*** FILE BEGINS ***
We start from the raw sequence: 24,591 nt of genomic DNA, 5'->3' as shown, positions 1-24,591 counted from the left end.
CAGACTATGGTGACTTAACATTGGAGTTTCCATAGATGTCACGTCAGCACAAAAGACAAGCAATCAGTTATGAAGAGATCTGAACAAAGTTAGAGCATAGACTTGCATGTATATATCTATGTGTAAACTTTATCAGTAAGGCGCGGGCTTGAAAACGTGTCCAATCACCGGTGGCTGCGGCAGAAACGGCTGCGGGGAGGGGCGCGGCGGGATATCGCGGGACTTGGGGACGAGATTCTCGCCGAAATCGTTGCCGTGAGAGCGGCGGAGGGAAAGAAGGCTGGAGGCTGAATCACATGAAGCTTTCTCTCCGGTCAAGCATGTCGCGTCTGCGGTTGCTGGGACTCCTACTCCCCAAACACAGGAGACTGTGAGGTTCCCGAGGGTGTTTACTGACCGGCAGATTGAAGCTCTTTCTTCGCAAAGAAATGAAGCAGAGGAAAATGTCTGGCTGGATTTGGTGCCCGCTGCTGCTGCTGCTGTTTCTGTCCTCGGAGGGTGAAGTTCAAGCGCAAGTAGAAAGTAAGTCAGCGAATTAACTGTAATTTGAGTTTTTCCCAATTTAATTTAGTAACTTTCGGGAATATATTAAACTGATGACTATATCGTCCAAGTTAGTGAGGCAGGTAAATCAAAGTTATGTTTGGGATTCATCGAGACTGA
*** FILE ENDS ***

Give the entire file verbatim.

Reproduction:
We start from the raw sequence: 24,591 nt of genomic DNA, 5'->3' as shown, positions 1-24,591 counted from the left end.
CAGACTATGGTGACTTAACATTGGAGTTTCCATAGATGTCACGTCAGCACAAAAGACAAGCAATCAGTTATGAAGAGATCTGAACAAAGTTAGAGCATAGACTTGCATGTATATATCTATGTGTAAACTTTATCAGTAAGGCGCGGGCTTGAAAACGTGTCCAATCACCGGTGGCTGCGGCAGAAACGGCTGCGGGGAGGGGCGCGGCGGGATATCGCGGGACTTGGGGACGAGATTCTCGCCGAAATCGTTGCCGTGAGAGCGGCGGAGGGAAAGAAGGCTGGAGGCTGAATCACATGAAGCTTTCTCTCCGGTCAAGCATGTCGCGTCTGCGGTTGCTGGGACTCCTACTCCCCAAACACAGGAGACTGTGAGGTTCCCGAGGGTGTTTACTGACCGGCAGATTGAAGCTCTTTCTTCGCAAAGAAATGAAGCAGAGGAAAATGTCTGGCTGGATTTGGTGCCCGCTGCTGCTGCTGCTGTTTCTGTCCTCGGAGGGTGAAGTTCAAGCGCAAGTAGAAAGTAAGTCAGCGAATTAACTGTAATTTGAGTTTTTCCCAATTTAATTTAGTAACTTTCGGGAATATATTAAACTGATGACTATATCGTCCAAGTTAGTGAGGCAGGTAAATCAAAGTTATGTTTGGGATTCATCGAGACTGA